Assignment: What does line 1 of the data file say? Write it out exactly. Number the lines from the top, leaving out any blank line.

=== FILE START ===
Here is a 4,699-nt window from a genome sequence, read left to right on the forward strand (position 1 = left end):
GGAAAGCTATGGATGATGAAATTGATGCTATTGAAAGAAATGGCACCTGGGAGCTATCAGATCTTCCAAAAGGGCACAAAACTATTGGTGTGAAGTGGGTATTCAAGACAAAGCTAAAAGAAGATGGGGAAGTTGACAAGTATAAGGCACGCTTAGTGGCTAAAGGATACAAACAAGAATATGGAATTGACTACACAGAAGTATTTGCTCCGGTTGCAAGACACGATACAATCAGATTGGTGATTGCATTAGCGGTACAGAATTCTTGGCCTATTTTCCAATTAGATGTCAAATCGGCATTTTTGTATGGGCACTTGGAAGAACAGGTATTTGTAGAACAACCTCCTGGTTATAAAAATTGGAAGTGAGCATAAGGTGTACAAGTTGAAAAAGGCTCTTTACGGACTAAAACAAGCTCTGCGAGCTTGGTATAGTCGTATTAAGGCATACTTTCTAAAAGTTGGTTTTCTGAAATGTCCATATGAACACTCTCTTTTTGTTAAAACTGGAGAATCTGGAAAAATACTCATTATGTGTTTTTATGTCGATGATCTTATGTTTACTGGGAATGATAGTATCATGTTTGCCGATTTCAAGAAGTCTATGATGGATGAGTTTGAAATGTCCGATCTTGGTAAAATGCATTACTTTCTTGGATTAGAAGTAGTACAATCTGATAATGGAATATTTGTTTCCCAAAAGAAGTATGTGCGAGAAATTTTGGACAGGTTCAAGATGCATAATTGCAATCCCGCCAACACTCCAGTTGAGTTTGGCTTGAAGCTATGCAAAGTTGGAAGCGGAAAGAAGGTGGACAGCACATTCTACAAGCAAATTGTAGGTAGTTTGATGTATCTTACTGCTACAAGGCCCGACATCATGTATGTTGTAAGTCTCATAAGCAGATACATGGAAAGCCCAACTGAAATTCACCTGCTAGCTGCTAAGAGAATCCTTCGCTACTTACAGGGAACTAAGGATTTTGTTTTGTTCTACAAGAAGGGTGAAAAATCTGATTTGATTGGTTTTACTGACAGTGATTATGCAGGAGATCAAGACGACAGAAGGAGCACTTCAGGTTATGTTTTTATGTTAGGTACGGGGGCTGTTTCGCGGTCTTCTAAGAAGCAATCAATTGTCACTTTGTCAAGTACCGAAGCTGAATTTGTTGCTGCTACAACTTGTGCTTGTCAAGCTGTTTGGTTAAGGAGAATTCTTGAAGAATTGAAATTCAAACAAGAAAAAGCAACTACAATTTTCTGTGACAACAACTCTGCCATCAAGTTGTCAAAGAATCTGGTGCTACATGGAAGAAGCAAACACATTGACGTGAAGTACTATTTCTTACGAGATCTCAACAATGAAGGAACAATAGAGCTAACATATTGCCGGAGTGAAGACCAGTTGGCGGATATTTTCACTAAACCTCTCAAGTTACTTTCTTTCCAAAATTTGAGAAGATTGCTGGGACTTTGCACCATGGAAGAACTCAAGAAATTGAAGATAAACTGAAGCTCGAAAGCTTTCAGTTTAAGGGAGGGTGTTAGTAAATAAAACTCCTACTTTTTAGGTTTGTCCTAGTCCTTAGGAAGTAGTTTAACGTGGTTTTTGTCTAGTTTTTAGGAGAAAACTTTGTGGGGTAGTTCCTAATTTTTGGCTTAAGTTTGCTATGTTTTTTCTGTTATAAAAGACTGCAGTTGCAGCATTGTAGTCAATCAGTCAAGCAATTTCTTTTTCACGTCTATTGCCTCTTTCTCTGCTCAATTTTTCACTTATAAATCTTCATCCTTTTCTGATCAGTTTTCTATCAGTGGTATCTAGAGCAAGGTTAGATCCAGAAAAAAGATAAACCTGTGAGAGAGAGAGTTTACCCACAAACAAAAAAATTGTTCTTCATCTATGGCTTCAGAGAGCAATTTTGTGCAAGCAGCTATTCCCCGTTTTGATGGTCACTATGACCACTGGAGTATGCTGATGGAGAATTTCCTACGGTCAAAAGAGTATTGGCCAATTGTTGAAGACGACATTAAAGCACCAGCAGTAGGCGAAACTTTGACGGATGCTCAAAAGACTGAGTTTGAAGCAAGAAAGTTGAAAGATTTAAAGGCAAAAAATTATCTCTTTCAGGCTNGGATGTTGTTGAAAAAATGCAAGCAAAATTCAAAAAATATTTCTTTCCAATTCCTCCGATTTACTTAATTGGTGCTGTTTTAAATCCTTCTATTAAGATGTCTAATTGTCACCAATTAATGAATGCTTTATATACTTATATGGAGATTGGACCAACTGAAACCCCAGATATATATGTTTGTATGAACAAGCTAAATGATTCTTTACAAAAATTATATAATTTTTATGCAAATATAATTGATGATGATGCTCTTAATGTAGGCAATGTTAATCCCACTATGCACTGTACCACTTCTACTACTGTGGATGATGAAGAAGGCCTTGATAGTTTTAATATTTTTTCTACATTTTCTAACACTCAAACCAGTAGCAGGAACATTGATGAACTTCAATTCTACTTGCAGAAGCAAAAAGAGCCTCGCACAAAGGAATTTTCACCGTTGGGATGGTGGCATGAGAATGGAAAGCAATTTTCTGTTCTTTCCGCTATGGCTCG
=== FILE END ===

Here is a 4,699-nt window from a genome sequence, read left to right on the forward strand (position 1 = left end):